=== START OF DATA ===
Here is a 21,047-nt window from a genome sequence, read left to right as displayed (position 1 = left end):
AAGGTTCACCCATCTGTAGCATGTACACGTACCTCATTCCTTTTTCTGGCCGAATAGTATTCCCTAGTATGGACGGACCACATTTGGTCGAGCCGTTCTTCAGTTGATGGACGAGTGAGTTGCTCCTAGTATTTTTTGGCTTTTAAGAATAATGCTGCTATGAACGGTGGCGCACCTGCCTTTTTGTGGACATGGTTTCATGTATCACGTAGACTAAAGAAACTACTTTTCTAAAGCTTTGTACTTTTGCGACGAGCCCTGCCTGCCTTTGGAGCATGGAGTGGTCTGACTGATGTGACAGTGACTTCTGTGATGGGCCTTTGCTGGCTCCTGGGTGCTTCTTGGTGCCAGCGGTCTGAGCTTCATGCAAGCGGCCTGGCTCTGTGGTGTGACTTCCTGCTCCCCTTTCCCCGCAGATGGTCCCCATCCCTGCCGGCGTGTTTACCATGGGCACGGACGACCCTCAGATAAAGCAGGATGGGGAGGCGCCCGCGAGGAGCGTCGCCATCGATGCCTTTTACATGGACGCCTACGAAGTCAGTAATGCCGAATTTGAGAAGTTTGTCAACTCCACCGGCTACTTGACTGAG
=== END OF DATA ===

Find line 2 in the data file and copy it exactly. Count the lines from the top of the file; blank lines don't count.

AAGGTTCACCCATCTGTAGCATGTACACGTACCTCATTCCTTTTTCTGGCCGAATAGTATTCCCTAGTATGGACGGACCACATTTGGTCGAGCCGTTCTTCAGTTGATGGACGAGTGAGTTGCTCCTAGTATTTTTTGGCTTTTAAGAATAATGCTGCTATGAACGGTGGCGCACCTGCCTTTTTGTGGACATGGTTTCATGTATCACGTAGACTAAAGAAACTACTTTTCTAAAGCTTTGTACTTTTGCGACGAGCCCTGCCTGCCTTTGGAGCATGGAGTGGTCTGACTGATGTGACAGTGACTTCTGTGATGGGCCTTTGCTGGCTCCTGGGTGCTTCTTGGTGCCAGCGGTCTGAGCTTCATGCAAGCGGCCTGGCTCTGTGGTGTGACTTCCTGCTCCCCTTTCCCCGCAGATGGTCCCCATCCCTGCCGGCGTGTTTACCATGGGCACGGACGACCCTCAGATAAAGCAGGATGGGGAGGCGCCCGCGAGGAGCGTCGCCATCGATGCCTTTTACATGGACGCCTACGAAGTCAGTAATGCCGAATTTGAGAAGTTTGTCAACTCCACCGGCTACTTGACTGAG